** Next:** Diophantine equations
** Up:** bamc
** Previous:** Basic facts

It's easier to study algebraic numbers as part of a larger structure than
on their own. So we define a *number field* to be the smallest set
containing
plus some finite set
of algebraic
numbers, which is also closed under addition, subtraction, multiplication
and division.
We'll usually denote this number field
.
We define a *ring of integers* to be the set of algebraic
integers in a number field.
WARNING: it's not always obvious what the ring of integers in a number
field is. Take the example
( positive or negative).
If
, then
is an algebraic integer; more generally, the integers
in the number field are
for rational integers of the
same parity. If
, then the only integers in
the number field are the obvious ones
for
rational integers.
One nice property about the rational integers is unique factorization.
Is unique factorization true for other rings of integers? Sometimes yes,
sometimes no.
To make that precise, we'll need some more definitions.
define a *unit* to be an algebraic integer whose reciprocal is
also an algebraic integer. (For example, roots of unity are units, but there
are other units too; we'll see some later.)
We call an element of a ring of integers *irreducible* if
whenever you write
as the product of two elements
of the ring, one of or is a unit. (I didn't say ``prime''
because I'm saving that word for later).
We say a ring of integers has *unique factorization* if whenever
an element of a ring of integers is expressed as a product of irreducible
elements, that expression is unique up to changing the order and multiplying
by units.
For example, the Gaussian integers have unique factorization,
because they admit an analogue of the Euclidean division algorithm.

**Theorem 2**
Given Gaussian integers

and

with

,
there exist Gaussian integers

and

with

and

.

*Proof*.
Draw the square with vertices

. Then

is congruent to a Gaussian integer

inside (or on the boundary of) the square.
Also, the open discs of radius

centered at

cover
the square completely, so

is within

of one corner of the square,
say

. Now take

; then

and

,
so we can set

and we're done.

**Corollary 1**
Every (rational) prime congruent to 1 modulo 4 is the sum of two squares;
moreover, this expression is unique up to order and signs.

*Proof*.
If

, then there exist

and

such that

is divisible by

but not by

. Apply the Euclidean algorithm
in the Gaussian integers (left for you to write down!) to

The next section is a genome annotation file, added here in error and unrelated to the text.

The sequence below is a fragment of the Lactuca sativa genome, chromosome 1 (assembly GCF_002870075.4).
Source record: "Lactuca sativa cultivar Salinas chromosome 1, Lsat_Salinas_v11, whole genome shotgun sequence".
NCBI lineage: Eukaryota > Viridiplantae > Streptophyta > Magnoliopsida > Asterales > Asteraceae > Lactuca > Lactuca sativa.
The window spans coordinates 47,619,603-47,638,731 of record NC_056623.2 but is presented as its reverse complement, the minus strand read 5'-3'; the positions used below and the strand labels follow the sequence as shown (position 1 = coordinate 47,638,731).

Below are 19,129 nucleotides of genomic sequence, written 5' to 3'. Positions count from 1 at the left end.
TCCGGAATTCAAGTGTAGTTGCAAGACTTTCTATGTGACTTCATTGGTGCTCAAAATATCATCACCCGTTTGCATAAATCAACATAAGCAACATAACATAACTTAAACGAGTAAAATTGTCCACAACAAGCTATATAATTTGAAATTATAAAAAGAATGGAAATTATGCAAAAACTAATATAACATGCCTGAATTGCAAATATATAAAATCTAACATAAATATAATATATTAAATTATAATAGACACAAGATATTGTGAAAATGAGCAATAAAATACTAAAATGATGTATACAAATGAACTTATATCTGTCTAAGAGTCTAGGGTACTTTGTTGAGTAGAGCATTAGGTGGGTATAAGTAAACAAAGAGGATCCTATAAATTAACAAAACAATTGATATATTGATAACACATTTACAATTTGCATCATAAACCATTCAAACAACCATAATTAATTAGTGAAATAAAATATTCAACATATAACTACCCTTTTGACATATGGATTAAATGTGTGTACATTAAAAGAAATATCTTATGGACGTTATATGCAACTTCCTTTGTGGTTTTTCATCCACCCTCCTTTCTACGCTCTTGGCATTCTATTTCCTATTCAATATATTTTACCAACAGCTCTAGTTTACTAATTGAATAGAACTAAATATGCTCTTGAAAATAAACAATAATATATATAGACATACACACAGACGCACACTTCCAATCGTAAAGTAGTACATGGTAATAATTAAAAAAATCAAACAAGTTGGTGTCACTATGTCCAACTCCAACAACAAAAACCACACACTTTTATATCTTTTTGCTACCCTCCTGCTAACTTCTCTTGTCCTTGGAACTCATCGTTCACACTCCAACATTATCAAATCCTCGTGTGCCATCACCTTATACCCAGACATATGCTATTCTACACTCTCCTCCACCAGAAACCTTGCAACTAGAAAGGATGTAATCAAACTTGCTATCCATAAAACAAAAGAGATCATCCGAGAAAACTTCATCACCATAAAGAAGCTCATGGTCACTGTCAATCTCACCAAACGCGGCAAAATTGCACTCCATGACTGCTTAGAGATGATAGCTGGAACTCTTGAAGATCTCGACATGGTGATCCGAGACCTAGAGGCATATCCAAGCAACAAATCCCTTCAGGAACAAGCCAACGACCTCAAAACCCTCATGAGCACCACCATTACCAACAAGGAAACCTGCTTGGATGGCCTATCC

and

;
the result will be a Gaussian integer

with

. Uniqueness
is also left to you.

EXERCISE: Find some other rings of integers which have unique factorization.
(For starters, try
and
.
On the other hand, consider this example in
:
None of 2, 3, or
can be written as a nontrivial
product of two elements of
, so this ring doesn't have
unique factorization. What to do?
Kummer realized that one could find an algebraic integer in a bigger ring
that would allow you to break up such problem factorizations. (For example,
if we toss in , then it divides both
and .)
However, it turns out that it's a little better to work not
with these ``ideal numbers'', as Kummer called them, but with the collection
of their multiples.
Definition: an *ideal* in a ring of integers is a subset
such that
- for , ;
- if and , then .

Example: If
, then an ideal is an arithmetic progression containing 0.
More general example: the *principal ideal* generated by consists
of all multiples of . But not all ideals have this form!
Because of the way an ideal is defined, we can work ``modulo'' an ideal, that is,
it makes sense to write
because this equivalence respects
addition and multiplication. If is nonzero, then the number of equivalence
classes modulo is finite; we call this number the *norm* of the ideal.
An ideal is *prime* if implies or . For
example, if
and , then is prime if and only if is prime. In general, if has prime norm, it is a prime ideal, but the converse
is not true; we only know that has prime power norm. For example, the
ideal in
is prime, but its norm is 9.
The arithmetic on
is not the same as on
, though!
The main distinction is that in
,
everything not congruent to 0 mod
has a multiplicative inverse. (Thus
is an example of a
*finite field*.)
The big theorem about prime ideals is the recovery of unique
factorization.

**Theorem 3**
Every nonzero ideal in a ring of integers has a unique prime factorization.

**Corollary 2**
If every ideal of a ring of integers

is principal, then

has unique
factorization. (Note: the converse is also true.)

Two ideals and in the ring of integers of a number field
are *equivalent*
if there exists such
that . (Note that need not lie in . If you prefer a definition
within : and are equivalent if there exist nonzero
such that .)
This equivalence is respected by multiplication.

**Theorem 4** (Minkowski)
The number of equivalence classes of ideals in a ring of integers is finite.

This number is called the *class number* of the number field.

**Theorem 5** (Gauss)
For

not divisible by 4,
the number of primitive (having no common factor)
triples

of integers such that

is equal to
12 times the class number of

if

,
or 24 times the class number of

if

.

Note: Gauss didn't express this theorem in terms of number fields,
but in terms of binary quadratic forms
whose discriminant
equals , if
,
or , if
. Two forms are equivalent if you can get
from one to the other by making a variable substitution of the form
where are integers with .
EXERCISE: Prove that
the number of equivalence classes of forms equals the class number
of
.

** Next:** Diophantine equations
** Up:** bamc
** Previous:** Basic facts
Zvezdelina Stankova-Frenkel
2001-01-14